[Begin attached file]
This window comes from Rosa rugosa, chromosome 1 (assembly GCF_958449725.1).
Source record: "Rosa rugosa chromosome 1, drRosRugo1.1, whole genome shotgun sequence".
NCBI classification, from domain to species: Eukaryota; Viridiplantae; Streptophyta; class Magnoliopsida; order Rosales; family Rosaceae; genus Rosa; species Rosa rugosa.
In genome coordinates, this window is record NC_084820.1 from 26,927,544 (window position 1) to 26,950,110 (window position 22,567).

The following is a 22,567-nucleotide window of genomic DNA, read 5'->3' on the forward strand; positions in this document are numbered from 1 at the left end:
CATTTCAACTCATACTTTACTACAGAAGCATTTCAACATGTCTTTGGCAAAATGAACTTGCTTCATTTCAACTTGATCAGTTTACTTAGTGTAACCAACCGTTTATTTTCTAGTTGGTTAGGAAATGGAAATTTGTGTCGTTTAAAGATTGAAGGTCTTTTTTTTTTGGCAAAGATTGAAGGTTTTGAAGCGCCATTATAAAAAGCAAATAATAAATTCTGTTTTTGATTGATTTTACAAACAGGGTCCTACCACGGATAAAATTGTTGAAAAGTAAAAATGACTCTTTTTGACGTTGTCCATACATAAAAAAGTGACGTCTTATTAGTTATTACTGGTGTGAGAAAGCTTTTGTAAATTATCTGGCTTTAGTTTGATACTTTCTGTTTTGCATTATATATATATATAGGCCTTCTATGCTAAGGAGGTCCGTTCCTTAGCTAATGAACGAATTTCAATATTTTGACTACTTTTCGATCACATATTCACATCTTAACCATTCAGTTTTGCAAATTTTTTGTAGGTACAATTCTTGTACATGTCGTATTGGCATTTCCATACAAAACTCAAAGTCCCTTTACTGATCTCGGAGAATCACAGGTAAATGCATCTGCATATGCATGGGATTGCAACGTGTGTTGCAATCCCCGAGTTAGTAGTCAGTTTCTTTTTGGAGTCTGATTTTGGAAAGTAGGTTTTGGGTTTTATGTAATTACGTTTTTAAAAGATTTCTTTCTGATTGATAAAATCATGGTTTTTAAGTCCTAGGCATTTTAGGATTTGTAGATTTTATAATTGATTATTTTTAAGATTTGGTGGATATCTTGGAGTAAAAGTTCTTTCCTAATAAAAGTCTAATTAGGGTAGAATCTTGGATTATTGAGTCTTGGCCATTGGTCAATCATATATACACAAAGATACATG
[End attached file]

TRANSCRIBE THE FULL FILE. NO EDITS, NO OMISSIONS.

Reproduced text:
This window comes from Rosa rugosa, chromosome 1 (assembly GCF_958449725.1).
Source record: "Rosa rugosa chromosome 1, drRosRugo1.1, whole genome shotgun sequence".
NCBI classification, from domain to species: Eukaryota; Viridiplantae; Streptophyta; class Magnoliopsida; order Rosales; family Rosaceae; genus Rosa; species Rosa rugosa.
In genome coordinates, this window is record NC_084820.1 from 26,927,544 (window position 1) to 26,950,110 (window position 22,567).

The following is a 22,567-nucleotide window of genomic DNA, read 5'->3' on the forward strand; positions in this document are numbered from 1 at the left end:
CATTTCAACTCATACTTTACTACAGAAGCATTTCAACATGTCTTTGGCAAAATGAACTTGCTTCATTTCAACTTGATCAGTTTACTTAGTGTAACCAACCGTTTATTTTCTAGTTGGTTAGGAAATGGAAATTTGTGTCGTTTAAAGATTGAAGGTCTTTTTTTTTTGGCAAAGATTGAAGGTTTTGAAGCGCCATTATAAAAAGCAAATAATAAATTCTGTTTTTGATTGATTTTACAAACAGGGTCCTACCACGGATAAAATTGTTGAAAAGTAAAAATGACTCTTTTTGACGTTGTCCATACATAAAAAAGTGACGTCTTATTAGTTATTACTGGTGTGAGAAAGCTTTTGTAAATTATCTGGCTTTAGTTTGATACTTTCTGTTTTGCATTATATATATATATAGGCCTTCTATGCTAAGGAGGTCCGTTCCTTAGCTAATGAACGAATTTCAATATTTTGACTACTTTTCGATCACATATTCACATCTTAACCATTCAGTTTTGCAAATTTTTTGTAGGTACAATTCTTGTACATGTCGTATTGGCATTTCCATACAAAACTCAAAGTCCCTTTACTGATCTCGGAGAATCACAGGTAAATGCATCTGCATATGCATGGGATTGCAACGTGTGTTGCAATCCCCGAGTTAGTAGTCAGTTTCTTTTTGGAGTCTGATTTTGGAAAGTAGGTTTTGGGTTTTATGTAATTACGTTTTTAAAAGATTTCTTTCTGATTGATAAAATCATGGTTTTTAAGTCCTAGGCATTTTAGGATTTGTAGATTTTATAATTGATTATTTTTAAGATTTGGTGGATATCTTGGAGTAAAAGTTCTTTCCTAATAAAAGTCTAATTAGGGTAGAATCTTGGATTATTGAGTCTTGGCCATTGGTCAATCATATATACACAAAGATACATG